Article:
+(up+q-u^{3})(ux^{2}+px)+2uqy+C

=(u^{2}+p)y^{2}
+(up+q-u^{3})(uy+(p-u^{2})x)+2uqy+C

From an earlier line we have that

(up+q-u^{3})x
=y^{2}-(u^{2}+p)y+C

so this is equal to

(u^{2}+p)y^{2}
+(up+q-u^{3})uy+(p-u^{2})(y^{2}-(u^{2}+p)y)
+2uqy+C

=2py^{2}+(u^{2}p+3uq-p^{2})y+C

Thus, y satisfies the cubic equation

y^{3}-2py^{2}
-(u^{2}p+3uq-p^{2})y-C=0

and all that is left to decide is whether u can be chosen in such a way that

(-2p)^{2}=-3(u^{2}p+3uq-p^{2})

that is, such that

3pu^{2}+9qu+p^{2}=0

This, being a quadratic in u, can be solved. Using this value of u one obtains a cubic in y that can be `completed'. This gives a solution of y. Then x can be worked out from y by solving a further quadratic.

Of course, the resulting formula, if one worked it out, would be pretty unpleasant, and I should now say that better methods have been discovered (involving different substitutions) that lead to easier calculations and neater answers. They are easy to find on the internet, but all tend to have a `magic' quality about them. I should also say that I haven't discussed the annoying problem that not all the `solutions' that arise by the above method will necessarily be solutions, since knowledge of y doesn't uniquely determine x.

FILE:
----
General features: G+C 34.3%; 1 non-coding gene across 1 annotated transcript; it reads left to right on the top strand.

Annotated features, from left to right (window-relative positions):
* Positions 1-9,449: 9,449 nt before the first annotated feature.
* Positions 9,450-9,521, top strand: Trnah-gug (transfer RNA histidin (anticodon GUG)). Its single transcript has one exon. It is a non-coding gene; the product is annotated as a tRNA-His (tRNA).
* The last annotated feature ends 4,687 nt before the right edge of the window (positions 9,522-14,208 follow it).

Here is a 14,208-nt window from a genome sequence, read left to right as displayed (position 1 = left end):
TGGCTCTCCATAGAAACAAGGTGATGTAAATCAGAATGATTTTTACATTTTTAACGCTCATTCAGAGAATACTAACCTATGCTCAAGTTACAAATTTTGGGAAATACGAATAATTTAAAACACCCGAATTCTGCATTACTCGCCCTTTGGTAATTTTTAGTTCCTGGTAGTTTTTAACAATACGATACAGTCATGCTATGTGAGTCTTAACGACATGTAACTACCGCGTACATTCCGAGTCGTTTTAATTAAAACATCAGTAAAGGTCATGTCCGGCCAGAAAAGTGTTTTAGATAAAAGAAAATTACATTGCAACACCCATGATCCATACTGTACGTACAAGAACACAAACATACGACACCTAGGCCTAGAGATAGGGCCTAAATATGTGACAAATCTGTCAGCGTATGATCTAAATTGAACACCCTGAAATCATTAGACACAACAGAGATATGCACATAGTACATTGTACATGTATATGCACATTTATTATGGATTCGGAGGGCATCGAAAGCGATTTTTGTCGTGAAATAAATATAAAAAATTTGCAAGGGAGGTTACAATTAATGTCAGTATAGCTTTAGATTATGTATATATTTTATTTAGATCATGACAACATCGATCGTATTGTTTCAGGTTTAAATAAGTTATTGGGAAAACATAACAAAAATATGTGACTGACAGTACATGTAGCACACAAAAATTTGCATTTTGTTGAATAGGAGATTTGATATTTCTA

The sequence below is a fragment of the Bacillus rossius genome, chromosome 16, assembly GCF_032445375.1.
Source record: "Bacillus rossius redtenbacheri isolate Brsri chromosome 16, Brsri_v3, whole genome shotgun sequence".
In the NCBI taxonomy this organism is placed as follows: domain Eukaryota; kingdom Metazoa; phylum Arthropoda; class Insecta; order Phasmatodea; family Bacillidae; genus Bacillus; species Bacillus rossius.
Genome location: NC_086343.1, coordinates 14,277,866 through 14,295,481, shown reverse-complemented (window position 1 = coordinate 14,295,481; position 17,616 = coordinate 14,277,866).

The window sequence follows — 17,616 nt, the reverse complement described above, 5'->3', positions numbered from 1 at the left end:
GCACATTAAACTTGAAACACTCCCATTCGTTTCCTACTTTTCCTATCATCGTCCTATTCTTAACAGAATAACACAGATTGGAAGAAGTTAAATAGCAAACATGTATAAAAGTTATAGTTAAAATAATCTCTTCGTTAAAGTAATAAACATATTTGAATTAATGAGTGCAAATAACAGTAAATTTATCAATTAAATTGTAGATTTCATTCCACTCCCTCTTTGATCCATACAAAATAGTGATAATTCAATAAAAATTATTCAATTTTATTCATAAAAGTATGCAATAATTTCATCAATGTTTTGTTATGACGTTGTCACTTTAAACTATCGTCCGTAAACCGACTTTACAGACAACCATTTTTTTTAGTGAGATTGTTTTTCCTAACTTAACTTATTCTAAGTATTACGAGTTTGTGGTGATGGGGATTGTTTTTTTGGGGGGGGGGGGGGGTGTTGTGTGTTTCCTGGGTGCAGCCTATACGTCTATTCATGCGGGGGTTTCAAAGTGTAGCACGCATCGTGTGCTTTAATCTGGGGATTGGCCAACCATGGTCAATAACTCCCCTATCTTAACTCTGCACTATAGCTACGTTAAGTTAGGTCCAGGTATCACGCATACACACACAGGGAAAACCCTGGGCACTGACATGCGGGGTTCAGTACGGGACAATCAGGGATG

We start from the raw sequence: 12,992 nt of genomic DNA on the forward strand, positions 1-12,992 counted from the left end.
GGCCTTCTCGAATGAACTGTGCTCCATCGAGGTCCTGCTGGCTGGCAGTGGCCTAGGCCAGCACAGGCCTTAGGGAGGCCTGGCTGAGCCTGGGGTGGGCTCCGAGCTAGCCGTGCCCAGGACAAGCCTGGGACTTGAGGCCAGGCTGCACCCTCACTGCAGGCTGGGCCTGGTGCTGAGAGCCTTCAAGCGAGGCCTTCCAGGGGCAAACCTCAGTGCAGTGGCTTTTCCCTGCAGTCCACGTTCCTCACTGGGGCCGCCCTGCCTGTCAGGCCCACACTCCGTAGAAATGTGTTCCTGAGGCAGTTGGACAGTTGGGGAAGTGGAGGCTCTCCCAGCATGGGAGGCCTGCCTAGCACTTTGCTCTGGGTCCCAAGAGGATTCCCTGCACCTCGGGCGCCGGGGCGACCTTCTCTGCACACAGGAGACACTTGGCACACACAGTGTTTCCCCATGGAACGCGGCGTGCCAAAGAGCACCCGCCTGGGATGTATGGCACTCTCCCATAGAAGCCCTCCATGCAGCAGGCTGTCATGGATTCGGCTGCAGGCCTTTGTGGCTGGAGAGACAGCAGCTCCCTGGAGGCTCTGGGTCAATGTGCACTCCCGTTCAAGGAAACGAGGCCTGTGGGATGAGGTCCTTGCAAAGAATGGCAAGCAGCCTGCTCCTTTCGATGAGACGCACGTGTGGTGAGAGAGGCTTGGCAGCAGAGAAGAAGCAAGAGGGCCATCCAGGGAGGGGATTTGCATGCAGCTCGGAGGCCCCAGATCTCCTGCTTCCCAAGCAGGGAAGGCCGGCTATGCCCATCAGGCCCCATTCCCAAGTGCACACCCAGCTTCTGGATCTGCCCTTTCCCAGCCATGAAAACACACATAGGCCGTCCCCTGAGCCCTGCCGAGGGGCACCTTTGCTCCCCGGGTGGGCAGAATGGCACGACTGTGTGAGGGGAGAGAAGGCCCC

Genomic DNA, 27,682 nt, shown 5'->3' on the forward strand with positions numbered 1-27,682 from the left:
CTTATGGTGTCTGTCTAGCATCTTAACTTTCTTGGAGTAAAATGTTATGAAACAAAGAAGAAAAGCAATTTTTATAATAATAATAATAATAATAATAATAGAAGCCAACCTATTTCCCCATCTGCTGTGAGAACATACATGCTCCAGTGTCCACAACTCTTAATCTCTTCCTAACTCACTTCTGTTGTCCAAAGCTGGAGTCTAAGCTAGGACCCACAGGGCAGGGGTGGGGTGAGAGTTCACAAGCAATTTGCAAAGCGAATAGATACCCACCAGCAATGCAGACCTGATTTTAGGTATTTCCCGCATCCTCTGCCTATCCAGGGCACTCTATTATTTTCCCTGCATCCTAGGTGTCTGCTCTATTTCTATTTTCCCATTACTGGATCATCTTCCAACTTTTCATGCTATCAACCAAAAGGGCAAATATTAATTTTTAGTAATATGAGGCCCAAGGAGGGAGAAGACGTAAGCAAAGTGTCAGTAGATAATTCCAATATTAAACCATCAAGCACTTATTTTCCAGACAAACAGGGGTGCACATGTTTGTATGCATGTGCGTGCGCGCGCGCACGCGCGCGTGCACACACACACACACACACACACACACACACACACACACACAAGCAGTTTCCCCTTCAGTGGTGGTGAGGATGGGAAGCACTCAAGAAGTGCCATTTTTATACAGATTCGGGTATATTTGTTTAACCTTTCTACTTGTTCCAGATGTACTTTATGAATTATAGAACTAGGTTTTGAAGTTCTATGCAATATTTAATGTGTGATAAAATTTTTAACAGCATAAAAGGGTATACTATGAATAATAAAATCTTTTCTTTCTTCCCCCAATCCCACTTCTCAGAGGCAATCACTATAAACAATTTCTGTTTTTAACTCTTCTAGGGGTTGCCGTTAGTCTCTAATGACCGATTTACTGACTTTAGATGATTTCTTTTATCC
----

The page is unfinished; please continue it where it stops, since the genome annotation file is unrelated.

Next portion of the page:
Just to see how there might be other sensible substitutions,
let us return to the question of which ones allow us to calculate
x. We noted that we could do so if y was a quadratic function
of x. But this was not absolutely necessary, even if we could
only solve quadratic equations. For example, if y were defined
implicitly by x^{2}+uxy+v=0, then knowing y would still
allow us to determine x.

As a matter of fact, the simplest method works for a completely
different reason. It involves substituting the other way - by
setting x=w+p/3w (when the equation is x^{3}=px+q)
and finding that the resulting equation in w is a quadratic
in w^{3}. This method is described in more detail
here . I do not have a plausible explanation for how
it was discovered.